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Entries in potato (9)


jerusalem artichoke tartiflette


several years have passed since i made tartiflette, in response to a friend’s request for a meal featuring “meat, potatoes and cheese” – my feelings then were that it was too rich and too much about the potatoes, which are not a favourite of mine.

so, when i saw a nigel slater recipe which substitutes jerusalem artichokes for some of the potatoes i decided to give it another try.  the result was really good – the jersualem artichokes have a lighter texture and a brighter flavour than the potatoes which helps balance the richness of the rest of the dish, which comes from slow-cooked red onions, pancetta and of course an abundance of reblochon cheese. the use of crème fraiche as a topping – the cheese is tucked away so it is able to melt completely – was also a nice touch.

this is, i think, perfect food for a freezing day, when you want something that will fill you up and keep you warm and content for hours after you finish eating. despite this, i think a salad is probably the best accompaniment, perhpas soemthing bitter involving chicory or just a mix of green leaves.

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potato pancakes with creamy mushrooms and cavolo nero

this is a wonderful dish for days when you’ve been overindulging and need a little respite, but nothing too austere. in fact there’s nothing austere about this but the earthy combination of mushrooms and cavolo nero somehow managed to persuade me it was a step in a healthy direction whilst also being wonderfully comforting.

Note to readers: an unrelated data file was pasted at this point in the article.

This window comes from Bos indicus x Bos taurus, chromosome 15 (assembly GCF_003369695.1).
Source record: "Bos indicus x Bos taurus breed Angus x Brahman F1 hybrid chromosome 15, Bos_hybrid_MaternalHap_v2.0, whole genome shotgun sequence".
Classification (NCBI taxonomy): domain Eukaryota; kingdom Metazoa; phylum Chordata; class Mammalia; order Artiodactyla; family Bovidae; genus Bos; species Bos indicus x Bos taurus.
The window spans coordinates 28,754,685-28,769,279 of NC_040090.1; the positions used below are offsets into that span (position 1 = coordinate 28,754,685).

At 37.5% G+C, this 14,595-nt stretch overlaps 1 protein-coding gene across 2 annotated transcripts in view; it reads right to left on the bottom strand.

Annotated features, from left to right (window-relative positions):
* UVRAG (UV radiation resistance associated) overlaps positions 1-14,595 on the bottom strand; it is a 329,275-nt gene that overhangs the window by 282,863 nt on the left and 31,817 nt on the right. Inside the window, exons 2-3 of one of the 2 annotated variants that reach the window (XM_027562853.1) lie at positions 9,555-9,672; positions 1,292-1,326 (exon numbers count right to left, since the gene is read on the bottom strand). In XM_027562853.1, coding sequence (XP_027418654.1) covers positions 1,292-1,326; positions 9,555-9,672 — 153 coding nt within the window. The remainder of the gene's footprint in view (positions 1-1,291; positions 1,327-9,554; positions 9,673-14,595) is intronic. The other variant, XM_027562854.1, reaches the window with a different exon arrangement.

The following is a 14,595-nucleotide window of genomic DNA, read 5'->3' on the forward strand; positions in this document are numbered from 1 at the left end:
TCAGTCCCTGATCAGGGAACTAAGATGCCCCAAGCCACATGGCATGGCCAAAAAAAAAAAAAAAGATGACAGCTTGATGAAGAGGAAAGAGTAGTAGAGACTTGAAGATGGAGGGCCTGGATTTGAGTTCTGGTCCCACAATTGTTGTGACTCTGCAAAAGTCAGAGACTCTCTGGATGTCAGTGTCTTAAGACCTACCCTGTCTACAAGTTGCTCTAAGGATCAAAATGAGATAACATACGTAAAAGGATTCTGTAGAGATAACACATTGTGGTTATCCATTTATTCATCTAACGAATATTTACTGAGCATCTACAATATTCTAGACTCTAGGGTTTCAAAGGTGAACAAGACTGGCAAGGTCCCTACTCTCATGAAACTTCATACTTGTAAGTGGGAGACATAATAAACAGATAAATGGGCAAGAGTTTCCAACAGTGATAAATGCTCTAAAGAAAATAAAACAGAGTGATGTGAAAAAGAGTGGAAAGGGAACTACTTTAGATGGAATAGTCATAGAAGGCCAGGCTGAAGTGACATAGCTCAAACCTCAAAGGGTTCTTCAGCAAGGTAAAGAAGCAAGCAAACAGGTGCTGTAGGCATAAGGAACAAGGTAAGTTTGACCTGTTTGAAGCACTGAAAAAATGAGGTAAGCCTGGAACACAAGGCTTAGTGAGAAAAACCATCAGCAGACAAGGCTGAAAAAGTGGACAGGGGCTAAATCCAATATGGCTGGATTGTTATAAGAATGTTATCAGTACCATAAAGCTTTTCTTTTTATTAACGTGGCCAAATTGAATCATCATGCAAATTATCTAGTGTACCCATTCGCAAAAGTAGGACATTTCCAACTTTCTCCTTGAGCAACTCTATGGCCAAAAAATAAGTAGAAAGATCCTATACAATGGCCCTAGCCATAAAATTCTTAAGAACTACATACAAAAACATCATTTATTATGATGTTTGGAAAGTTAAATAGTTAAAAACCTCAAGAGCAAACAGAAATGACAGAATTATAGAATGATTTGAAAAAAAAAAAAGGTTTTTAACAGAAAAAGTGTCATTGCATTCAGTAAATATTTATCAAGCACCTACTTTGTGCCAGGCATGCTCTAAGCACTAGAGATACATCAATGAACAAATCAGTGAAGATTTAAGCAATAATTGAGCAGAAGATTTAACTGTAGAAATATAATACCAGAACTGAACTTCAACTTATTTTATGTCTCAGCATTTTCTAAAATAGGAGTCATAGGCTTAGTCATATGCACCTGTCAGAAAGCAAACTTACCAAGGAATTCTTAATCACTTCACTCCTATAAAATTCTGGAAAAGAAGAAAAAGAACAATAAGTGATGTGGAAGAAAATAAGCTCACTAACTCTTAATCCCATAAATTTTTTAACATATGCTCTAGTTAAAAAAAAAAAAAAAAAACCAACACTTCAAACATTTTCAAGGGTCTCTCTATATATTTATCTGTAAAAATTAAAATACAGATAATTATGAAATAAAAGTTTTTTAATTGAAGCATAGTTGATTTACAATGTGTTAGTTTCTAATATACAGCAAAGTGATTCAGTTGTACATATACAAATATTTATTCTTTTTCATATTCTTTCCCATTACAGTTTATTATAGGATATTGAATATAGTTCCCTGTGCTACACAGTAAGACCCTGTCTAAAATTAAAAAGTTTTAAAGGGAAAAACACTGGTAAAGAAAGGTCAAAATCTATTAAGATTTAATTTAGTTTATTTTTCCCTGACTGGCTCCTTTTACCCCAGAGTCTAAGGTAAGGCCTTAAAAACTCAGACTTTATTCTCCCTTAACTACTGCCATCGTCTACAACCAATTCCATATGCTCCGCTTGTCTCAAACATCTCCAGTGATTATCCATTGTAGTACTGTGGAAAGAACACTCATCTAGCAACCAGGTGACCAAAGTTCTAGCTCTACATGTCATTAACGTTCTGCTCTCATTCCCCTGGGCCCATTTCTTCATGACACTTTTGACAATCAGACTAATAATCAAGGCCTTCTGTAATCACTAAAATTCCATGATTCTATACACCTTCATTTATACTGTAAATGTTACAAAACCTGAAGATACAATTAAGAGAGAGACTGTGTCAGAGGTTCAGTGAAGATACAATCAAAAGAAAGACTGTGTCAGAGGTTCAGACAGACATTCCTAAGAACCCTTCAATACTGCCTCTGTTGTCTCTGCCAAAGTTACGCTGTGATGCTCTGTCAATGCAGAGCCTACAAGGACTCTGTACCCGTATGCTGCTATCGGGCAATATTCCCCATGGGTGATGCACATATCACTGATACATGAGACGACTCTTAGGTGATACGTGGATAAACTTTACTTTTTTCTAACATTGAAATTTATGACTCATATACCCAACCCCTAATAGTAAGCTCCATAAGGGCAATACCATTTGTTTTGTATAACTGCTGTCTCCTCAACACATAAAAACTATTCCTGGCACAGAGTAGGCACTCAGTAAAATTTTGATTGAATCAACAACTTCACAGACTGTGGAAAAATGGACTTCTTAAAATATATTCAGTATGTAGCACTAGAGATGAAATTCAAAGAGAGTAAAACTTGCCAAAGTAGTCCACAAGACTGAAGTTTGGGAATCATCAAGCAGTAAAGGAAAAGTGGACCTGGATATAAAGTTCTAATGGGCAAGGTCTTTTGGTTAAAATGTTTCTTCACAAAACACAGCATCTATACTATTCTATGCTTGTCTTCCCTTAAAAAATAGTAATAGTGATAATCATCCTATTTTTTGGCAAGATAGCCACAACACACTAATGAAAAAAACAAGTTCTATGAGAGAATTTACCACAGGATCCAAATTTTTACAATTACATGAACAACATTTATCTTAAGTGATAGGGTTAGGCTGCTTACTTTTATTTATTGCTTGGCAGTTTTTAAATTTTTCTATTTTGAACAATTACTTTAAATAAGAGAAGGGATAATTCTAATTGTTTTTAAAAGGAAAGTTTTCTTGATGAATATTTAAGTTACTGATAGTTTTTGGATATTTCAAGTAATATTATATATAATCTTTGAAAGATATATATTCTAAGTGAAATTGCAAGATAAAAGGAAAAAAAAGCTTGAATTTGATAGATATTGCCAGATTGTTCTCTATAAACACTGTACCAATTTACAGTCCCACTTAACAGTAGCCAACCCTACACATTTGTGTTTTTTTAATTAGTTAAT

the pancakes are made from mashed potato which are fried in butter before being topped with a mix of mushrooms (i used button and portobello mushrooms; a handful of something more exotic would work really well) and cavolo nero, enriched with a little white wine and double cream. a pinch of allspice and some caynenne pepper added a bit of extra interest.

i had this for brunch a couple of times, having shaped the mashed potato mix into a log that could be kept into the fridge and sliced as i needed it. perfect for a long weekend, especially if you get creative with the toppings and move on from mushrooms, perhaps towards a more mediterranean mix of slow-cooked peppers and tomatoes, served with crumbled feta and chorizo.

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pizzocheri is a buckwheat pasta which has a rich nutty flavour that contrasts really well with mild creamy flavours. last time i made this i took a fairly traditional approach, pairing it with potatoes, spinach (cabbage seems to be used more commonly) and lots of cheese (taleggio and gruyere). this time i went a bit off piste, although it was the need to use up an oozingly ripe goats cheese camembert that was my starting point.

lots of butter is apparently also important with pizzocheri so i started this off by cooking some courgette in the aforementioned lots of this i added some leftover roast potatoes and roast chicken, both diced. a handful of basil, seasoning and some grated hard cheese (these were leftover from a cheeseboard, along with the camembert).

i placed half the mix in my serving dish, topped it with slices of the camembert and then added the rest of the mix before finishing it off with some grated cheddar. 15-20 minutes in the oven at 190c and that’s it – ready and delicious with a green salad.